China is awfully torn between coal power reduction and further growing its exports.
When the OECD agreed to restrict subsidies for coal-fired power plants’ exports, both investors and the press had a field day. It was a big step in curbing the growth of global coal-fired power generation and it could have been a phenomenal day for the power industry--except that China, the biggest elephant in the room, was missing when the coal power reduction pact was made.
The world’s coal-fired power generation fleet is almost 1,900GW and half of it is China’s. “That in itself should make any deal less ground-breaking than it initially appears,” Ephrem Ravi, analyst at Barclays, says. “The average utilisation rate of Chinese coal-fired power plants has been 49% YTD and the current project pipeline will add c.5% per annum to capacity over the next two years. So Chinese capacity growth itself could offset any retirement in old coal fired power plants in developed countries, let alone the degree of overcapacity in power generation domestically in the first place.”
On the bright side
In China’s defence, Lauri Myllyvirta, senior global campaigner at Greenpeace, says that the power giant has already accomplished a completely amazing feat in reducing coal-fired power generation at home: coal-fired power generation this year will be at the same level as in 2011. In the meanwhile, power demand has grown 20%, and all of that growth has been covered by non-fossil energy. Coal use on the power sector peaked in 2013. Going forward, power demand growth will be slower and renewable energy growth will be faster, meaning that coal use for power is in structural decline.
Evan Li, head of Utility & Alternative Energy Research, Asia Pacific, HSBC adds that in China’s 12th FYP (Five-Year Plan, 2011-15), it targets to control the emissions of coal-fired power plants by lowering per-unit intensity against GDP (from 2010-level) by 16% (SO2), 29% (nitrogen oxides) and 29% (CO2). “These targets have already been achieved in 2014, ahead of schedule,” Li says.
China’s schizo role in power
“The problem that we have highlighted is that Chinese state-owned companies and local governments have failed to scale back investment in coal-fired power plants in response to the triumph of clean energy and to the slower power demand growth stemming from fundamental structural changes in the economy,” Myllyvirta clarifies. “Hence China is still building more than one coal-fired power plant per week while coal-fired capacity is already sitting idle for more than half the time.”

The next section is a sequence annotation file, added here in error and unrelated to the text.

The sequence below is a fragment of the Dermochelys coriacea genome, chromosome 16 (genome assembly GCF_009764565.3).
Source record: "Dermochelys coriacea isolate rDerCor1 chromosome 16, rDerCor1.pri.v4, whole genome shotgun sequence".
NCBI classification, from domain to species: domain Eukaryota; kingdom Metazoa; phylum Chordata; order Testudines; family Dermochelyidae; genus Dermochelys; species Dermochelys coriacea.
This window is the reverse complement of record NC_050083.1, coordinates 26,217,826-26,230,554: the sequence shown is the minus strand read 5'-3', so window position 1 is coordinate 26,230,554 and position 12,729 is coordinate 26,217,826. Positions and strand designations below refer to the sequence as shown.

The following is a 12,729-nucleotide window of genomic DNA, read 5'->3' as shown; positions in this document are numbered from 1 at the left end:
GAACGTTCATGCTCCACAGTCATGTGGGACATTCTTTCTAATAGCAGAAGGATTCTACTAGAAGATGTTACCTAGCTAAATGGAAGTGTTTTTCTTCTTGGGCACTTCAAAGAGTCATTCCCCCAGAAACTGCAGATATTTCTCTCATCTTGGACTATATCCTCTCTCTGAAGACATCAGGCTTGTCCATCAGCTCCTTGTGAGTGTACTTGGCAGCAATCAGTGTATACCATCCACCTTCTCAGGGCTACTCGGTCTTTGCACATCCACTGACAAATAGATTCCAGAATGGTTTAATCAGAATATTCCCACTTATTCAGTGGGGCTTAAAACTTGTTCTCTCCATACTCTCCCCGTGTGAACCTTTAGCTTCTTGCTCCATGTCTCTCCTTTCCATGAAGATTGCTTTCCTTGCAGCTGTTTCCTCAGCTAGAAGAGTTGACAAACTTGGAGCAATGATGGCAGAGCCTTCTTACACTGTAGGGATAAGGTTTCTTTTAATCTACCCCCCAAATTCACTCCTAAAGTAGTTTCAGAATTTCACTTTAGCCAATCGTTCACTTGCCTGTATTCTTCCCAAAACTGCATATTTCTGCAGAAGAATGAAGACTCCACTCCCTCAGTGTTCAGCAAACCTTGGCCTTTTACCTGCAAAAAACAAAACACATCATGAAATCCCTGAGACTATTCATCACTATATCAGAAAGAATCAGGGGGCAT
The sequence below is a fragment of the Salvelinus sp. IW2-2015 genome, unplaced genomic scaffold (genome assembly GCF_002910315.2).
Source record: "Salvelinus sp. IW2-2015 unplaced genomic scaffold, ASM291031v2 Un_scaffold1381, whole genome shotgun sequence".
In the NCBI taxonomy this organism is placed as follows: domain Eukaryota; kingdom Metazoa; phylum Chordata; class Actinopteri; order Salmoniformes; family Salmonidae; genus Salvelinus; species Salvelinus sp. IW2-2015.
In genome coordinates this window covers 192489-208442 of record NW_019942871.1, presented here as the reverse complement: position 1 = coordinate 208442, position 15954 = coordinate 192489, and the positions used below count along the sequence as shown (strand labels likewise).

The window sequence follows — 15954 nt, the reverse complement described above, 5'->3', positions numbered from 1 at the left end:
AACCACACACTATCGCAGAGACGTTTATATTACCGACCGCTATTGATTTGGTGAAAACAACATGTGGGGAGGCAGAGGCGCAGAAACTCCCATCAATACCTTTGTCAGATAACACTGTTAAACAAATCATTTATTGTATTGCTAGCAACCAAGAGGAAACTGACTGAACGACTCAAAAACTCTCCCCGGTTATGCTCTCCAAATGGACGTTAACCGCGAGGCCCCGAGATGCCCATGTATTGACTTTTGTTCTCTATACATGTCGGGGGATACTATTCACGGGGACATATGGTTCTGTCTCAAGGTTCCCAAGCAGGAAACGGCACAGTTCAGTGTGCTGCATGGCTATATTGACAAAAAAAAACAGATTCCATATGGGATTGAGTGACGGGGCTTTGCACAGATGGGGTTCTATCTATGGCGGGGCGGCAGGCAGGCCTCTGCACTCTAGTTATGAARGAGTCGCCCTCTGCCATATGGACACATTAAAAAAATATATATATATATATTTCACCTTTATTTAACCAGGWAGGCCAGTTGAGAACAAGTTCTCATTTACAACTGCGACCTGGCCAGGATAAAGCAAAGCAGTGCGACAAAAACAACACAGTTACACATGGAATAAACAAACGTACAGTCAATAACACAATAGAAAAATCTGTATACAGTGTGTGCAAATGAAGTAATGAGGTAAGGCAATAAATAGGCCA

As an overseas supplier of power generating infrastructure and finance, China plays a slightly schizophrenic role as the largest producer of wind and solar power equipment in the world on one hand, and as a growing exporter of dirty coal-fired power plants on the other, Myllyvirta says. Wawa Wang of CEE Network agrees to this, saying that while the recent US-China high level joint statement spells out China's determination to ''strictly control'' public financing projects of high pollution and carbon emissions both domestically and internationally, it is not clear how China intends to translate the goodwill of this statement into operational policies in curbing its investments of coal-fired power plants and mines overseas.
“Chinese policy banks have thus far not shown any slowing down in providing funding to coal projects globally,” Wang confirms.
Li from HSBC remains hopeful though that China will make a big leap of change next year. “In the 13th FYP, we expect further emission caps to be imposed on coal-fired power generation in order to encourage efficiency improvements through upgrades.”
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